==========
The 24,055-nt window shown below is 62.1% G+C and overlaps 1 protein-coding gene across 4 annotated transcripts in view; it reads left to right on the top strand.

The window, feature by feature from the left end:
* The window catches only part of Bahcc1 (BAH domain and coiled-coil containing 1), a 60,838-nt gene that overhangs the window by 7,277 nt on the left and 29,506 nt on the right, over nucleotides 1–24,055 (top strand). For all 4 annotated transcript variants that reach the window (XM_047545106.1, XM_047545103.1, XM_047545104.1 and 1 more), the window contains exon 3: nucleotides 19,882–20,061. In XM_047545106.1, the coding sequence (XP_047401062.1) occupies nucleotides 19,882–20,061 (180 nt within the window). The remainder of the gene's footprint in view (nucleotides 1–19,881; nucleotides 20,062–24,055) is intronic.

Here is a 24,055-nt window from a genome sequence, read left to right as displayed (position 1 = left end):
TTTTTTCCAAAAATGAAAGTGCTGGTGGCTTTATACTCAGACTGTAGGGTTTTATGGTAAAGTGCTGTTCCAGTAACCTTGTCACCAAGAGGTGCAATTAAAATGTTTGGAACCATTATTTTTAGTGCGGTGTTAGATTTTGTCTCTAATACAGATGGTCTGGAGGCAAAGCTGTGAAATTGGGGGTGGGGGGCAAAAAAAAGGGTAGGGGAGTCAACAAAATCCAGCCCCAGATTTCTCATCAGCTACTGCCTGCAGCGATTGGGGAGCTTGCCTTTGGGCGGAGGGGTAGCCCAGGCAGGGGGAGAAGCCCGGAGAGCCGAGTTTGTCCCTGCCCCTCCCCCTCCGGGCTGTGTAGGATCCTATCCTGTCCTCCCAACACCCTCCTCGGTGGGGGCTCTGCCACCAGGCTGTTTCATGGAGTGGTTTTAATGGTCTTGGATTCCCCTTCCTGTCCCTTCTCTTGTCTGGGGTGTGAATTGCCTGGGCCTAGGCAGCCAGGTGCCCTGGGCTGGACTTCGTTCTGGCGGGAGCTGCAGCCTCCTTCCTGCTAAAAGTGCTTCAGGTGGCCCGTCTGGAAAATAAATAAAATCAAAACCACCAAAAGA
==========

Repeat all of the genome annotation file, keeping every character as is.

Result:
The 24,055-nt window shown below is 62.1% G+C and overlaps 1 protein-coding gene across 4 annotated transcripts in view; it reads left to right on the top strand.

The window, feature by feature from the left end:
* The window catches only part of Bahcc1 (BAH domain and coiled-coil containing 1), a 60,838-nt gene that overhangs the window by 7,277 nt on the left and 29,506 nt on the right, over nucleotides 1–24,055 (top strand). For all 4 annotated transcript variants that reach the window (XM_047545106.1, XM_047545103.1, XM_047545104.1 and 1 more), the window contains exon 3: nucleotides 19,882–20,061. In XM_047545106.1, the coding sequence (XP_047401062.1) occupies nucleotides 19,882–20,061 (180 nt within the window). The remainder of the gene's footprint in view (nucleotides 1–19,881; nucleotides 20,062–24,055) is intronic.

Here is a 24,055-nt window from a genome sequence, read left to right as displayed (position 1 = left end):
TTTTTTCCAAAAATGAAAGTGCTGGTGGCTTTATACTCAGACTGTAGGGTTTTATGGTAAAGTGCTGTTCCAGTAACCTTGTCACCAAGAGGTGCAATTAAAATGTTTGGAACCATTATTTTTAGTGCGGTGTTAGATTTTGTCTCTAATACAGATGGTCTGGAGGCAAAGCTGTGAAATTGGGGGTGGGGGGCAAAAAAAAGGGTAGGGGAGTCAACAAAATCCAGCCCCAGATTTCTCATCAGCTACTGCCTGCAGCGATTGGGGAGCTTGCCTTTGGGCGGAGGGGTAGCCCAGGCAGGGGGAGAAGCCCGGAGAGCCGAGTTTGTCCCTGCCCCTCCCCCTCCGGGCTGTGTAGGATCCTATCCTGTCCTCCCAACACCCTCCTCGGTGGGGGCTCTGCCACCAGGCTGTTTCATGGAGTGGTTTTAATGGTCTTGGATTCCCCTTCCTGTCCCTTCTCTTGTCTGGGGTGTGAATTGCCTGGGCCTAGGCAGCCAGGTGCCCTGGGCTGGACTTCGTTCTGGCGGGAGCTGCAGCCTCCTTCCTGCTAAAAGTGCTTCAGGTGGCCCGTCTGGAAAATAAATAAAATCAAAACCACCAAAAGA